© Media Watch 7 (2) 150-159, 2016
ISSN 0976-0911 e-ISSN 2249-8818
Continental Divides in an Age of Technology: Unanticipated Consequences of Emigration and Implications for the Economic, Political and Socio-Cultural Arrangements in the Home Country
MYNA GERMAN & PADMINI BANERJEE
Delaware State University, USA
This paper reflects an extensive and in-depth review of the literature on the role of hyper-reality in our contemporary lives and its impact on our migratory decisions. Hyper-reality is defined as the somewhat surreal ability to peer into living rooms thousands of miles away using state-of-the-art communication technology such as Skype Examining development issues, one could highlight groups of individuals for whom living conditions have improved substantively back home and who choose not to migrate, based on what they see in the receiving country, in terms of reversal of cultural norms and erosion of traditional values. Or, migrants in the receiving country might choose to turn their attention homeward to take advantage of upbeat economies, viewing the increase in material prosperity firsthand through the new informational communication technologies. The paper includes aspects of material,, including a chapter by Buzzi and Megele on “hyper-reality” in our upcoming co-edited book, an anthology of global writings on migration, technology and transculturation (Lindenwood University Press, 2011). The paper concludes with perspectives on reversing the “brain drain” which has created pockets of wealth in educated new-immigrant communities in the developed world while creating shortages in the developing world. The paper builds on the three conceptual strands in the German & Banerjee co-edited book, starting with material on “digital diasporas” (technology), moving into material on “social networks” and “chains of migration” from certain locations (transculturation or social perspective) to future migration scenarios (as in reversing the “brain drain”).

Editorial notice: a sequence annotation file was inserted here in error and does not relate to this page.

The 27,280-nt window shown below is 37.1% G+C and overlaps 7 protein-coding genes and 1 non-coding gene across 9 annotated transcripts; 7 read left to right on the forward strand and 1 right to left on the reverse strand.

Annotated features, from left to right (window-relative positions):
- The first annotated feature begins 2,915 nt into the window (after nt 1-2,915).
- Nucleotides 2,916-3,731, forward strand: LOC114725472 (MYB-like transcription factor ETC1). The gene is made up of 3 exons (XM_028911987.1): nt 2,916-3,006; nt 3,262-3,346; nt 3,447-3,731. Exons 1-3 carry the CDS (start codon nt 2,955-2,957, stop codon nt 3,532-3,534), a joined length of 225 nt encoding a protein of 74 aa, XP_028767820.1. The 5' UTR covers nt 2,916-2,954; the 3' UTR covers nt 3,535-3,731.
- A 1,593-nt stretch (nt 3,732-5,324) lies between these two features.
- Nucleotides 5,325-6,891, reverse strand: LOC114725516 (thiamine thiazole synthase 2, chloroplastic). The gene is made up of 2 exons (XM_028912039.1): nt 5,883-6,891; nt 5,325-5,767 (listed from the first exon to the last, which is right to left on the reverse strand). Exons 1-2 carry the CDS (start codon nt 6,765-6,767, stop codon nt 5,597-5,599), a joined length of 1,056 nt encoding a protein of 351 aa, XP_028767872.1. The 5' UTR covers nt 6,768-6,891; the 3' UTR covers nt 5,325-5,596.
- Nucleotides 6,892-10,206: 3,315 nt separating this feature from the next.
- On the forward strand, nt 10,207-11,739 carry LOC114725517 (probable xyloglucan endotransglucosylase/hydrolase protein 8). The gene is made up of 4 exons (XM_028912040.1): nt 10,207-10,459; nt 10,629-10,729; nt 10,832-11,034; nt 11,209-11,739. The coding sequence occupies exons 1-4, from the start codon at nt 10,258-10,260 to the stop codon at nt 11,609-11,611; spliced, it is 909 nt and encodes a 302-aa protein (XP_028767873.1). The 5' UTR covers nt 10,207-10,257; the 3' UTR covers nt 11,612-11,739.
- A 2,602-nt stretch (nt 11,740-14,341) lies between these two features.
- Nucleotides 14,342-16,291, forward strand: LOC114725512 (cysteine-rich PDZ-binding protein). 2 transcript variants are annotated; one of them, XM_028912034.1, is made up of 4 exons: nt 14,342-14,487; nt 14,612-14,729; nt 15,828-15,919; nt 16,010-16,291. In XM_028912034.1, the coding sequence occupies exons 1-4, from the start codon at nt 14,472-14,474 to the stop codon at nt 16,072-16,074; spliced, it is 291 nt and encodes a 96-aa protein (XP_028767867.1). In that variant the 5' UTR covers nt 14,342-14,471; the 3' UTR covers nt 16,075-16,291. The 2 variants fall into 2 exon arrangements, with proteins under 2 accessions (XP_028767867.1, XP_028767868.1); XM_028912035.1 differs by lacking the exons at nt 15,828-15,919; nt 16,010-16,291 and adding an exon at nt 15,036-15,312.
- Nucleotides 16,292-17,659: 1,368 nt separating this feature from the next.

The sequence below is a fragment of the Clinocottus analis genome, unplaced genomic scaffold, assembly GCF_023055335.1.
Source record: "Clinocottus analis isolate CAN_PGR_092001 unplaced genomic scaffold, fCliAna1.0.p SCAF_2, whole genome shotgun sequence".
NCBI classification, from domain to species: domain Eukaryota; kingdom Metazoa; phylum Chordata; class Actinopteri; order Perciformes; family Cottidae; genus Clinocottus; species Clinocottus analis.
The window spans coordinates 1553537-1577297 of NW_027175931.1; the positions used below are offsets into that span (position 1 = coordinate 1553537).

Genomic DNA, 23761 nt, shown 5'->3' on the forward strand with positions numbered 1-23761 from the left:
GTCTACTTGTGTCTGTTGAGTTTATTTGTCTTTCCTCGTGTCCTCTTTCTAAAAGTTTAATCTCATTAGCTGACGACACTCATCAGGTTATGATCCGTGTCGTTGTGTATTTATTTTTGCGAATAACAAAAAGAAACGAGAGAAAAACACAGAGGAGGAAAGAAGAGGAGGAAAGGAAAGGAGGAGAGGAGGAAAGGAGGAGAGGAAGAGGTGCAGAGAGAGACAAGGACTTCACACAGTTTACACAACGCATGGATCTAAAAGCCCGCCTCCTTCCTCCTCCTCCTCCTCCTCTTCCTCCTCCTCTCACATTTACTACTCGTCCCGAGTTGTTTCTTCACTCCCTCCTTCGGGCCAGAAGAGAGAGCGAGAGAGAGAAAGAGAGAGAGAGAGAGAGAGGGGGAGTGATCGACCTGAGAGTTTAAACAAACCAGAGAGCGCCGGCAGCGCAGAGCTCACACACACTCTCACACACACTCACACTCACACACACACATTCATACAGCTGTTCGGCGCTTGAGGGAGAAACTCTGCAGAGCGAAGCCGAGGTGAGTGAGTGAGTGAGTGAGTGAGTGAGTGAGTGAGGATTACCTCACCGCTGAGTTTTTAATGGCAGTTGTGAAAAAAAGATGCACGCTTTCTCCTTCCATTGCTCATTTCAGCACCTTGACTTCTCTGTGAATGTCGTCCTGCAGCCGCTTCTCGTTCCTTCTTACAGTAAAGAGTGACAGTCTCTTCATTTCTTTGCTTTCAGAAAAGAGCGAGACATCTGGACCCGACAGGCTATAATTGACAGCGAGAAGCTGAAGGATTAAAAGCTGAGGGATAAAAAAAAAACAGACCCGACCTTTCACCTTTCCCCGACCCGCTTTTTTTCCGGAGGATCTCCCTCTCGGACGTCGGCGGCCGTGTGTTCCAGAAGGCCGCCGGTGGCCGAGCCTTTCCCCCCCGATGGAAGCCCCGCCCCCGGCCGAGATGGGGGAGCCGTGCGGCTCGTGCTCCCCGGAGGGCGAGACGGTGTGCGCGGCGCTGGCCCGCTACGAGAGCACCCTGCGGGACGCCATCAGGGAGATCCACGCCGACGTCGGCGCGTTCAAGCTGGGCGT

Keywords: Hyper-reality, mass communications and globalization
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Dr. Myna German is a professor in the Department of Mass Communications at Delaware State University, studies how media has changed the nature of migration, with an emphasis on historical development. She has written four books, including a recent work of fiction which focuses on self-development and the maturation process. She is interested in multiculturalism and global education, including comparative education systems.
Dr. Padmini Banerjee is an associate professor in the Department of Psychology at Delaware State University, studies coping in the context of life-experiences, aging and mental health in immigrant and displaced populations. She is particularly interested in the impact of technology, social-cultural networks and social capital. As an independent researcherevaluator-consultant in India and the U.S, Dr. Banerjee worked with a variety of governmental/federal, state, and regional non-profit organisations as well as corporate clients. She has co-edited a book with Prof. Myna German: Migration, Technology and Transculturation: A Global Perspective.